Omelettes are among the the most versatile dishes there is. You can make one for breakfast, for lunch, as an appetizer, a dessert and even enjoy one as an evening meal. You can fill them with just about anything and use whatever kind of spice or herbs you prefere to suit your taste and eating practices. For instance vegetables and chives like in the one in this post.
This tasty dish is the Moroccan reply in Frenc’s well known ratatouille. It is similar to the French dish only better if you let it mature a few days in the refrigerator. The flavours go together making a firework of tastes.
Sweet Potatoes (Ipomoea batatas) is a dicotyledonous plant that belongs to the morning glory family Convolvulaceae. Its large, starchy, sweet-tasting, tuberous roots are a root vegetable. In some parts of the English-speaking world, sweet potatoes are locally known by other names such as kumara, but people usually confused it with yam due to their similar appearances. The young leaves and shoots are sometimes eaten as greens. The sweet potato is only distantly related to the potato (Solanum tuberosum) and does not belong to the nightshade family Solanaceae, but both families belong to the same taxonomic order, the Solanales.
The plant is a herbaceous perennial vine, bearing alternate heart-shaped or palmately lobed leaves and medium-sized sympetalous flowers. The edible tuberous root is long and tapered, with a smooth skin whose color ranges between yellow, orange, red, brown, purple, and beige. Its flesh ranges from beige through white, red, pink, violet, yellow, orange, and purple. Sweet potato cultivars with white or pale yellow flesh are less sweet and moist than those with red, pink or orange flesh.
Ipomoea batatas is native to the tropical regions in the Americas. Of the approximately 50 genera and more than 1,000 species of Convolvulaceae, I. batatas is the only crop plant of major importance—some others are used locally (e.g. I. aquatica “kangkong”), but many are poisonous. The genus Ipomoea that contains the sweet potato also includes several garden flowers called morning glories, though that term is not usually extended to Ipomoea batatas. Some cultivars of Ipomoea batatas are grown as ornamental plants under the name tuberous morning glory, used in a horticultural context.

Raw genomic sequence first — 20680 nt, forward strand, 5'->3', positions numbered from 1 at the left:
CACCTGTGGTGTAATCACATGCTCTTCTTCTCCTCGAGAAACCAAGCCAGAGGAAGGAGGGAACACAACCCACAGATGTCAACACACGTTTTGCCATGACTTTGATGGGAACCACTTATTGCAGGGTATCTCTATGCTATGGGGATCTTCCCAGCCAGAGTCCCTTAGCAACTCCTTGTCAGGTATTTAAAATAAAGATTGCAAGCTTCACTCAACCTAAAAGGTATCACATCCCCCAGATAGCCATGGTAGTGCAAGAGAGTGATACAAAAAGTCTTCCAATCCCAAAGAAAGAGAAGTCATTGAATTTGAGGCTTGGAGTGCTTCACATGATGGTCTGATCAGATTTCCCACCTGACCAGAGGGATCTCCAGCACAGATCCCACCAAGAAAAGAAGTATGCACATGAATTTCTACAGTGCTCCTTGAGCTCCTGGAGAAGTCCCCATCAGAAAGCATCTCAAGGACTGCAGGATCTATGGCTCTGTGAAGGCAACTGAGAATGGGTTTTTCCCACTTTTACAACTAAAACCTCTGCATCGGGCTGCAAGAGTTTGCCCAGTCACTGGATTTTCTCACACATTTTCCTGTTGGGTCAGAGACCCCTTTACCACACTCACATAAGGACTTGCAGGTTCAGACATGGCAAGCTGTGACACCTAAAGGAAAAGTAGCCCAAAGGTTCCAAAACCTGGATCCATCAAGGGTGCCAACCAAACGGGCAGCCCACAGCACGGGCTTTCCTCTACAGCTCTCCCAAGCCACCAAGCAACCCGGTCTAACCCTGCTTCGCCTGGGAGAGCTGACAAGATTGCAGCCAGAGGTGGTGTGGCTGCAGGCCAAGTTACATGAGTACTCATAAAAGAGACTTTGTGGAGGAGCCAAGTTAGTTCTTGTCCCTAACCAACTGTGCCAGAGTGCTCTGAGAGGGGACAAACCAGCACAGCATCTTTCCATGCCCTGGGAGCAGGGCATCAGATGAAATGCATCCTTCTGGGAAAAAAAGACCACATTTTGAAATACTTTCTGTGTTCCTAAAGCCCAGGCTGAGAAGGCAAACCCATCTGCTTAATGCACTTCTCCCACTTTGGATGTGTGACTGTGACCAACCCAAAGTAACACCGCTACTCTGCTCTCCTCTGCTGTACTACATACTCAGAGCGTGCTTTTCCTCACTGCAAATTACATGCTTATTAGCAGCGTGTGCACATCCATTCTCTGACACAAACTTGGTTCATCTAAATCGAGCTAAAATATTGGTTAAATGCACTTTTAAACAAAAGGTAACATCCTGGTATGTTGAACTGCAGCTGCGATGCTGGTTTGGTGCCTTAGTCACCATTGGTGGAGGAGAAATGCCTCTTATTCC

A delicious vegetable lunch dish full of Mediterranean goodies. Serve it with fresh ciabattas og en Ruffino Classico and close your eyes and imagine yourself seated at a sidewalk table in Palermo. Sounds nice doesn’t it, particularly here in Oslo, where the winter’s first snow fell yesterday – Ted 😉
Pizza is as nutritious and as good a food as a warm cheese sandwiches.
If you want a stronger taste on the pizza, spread a little ketchup or tomato paste on the dough before adding the vegetables. As cheese you can use any firm white cheese. Mixing different cheeses works well too.
This dish can be served as a light lunch with wholemeal bread, or it can be used as a starter or accessory for a fish dish. Even common fishfingers will rise to the occation if paired with these vegetables.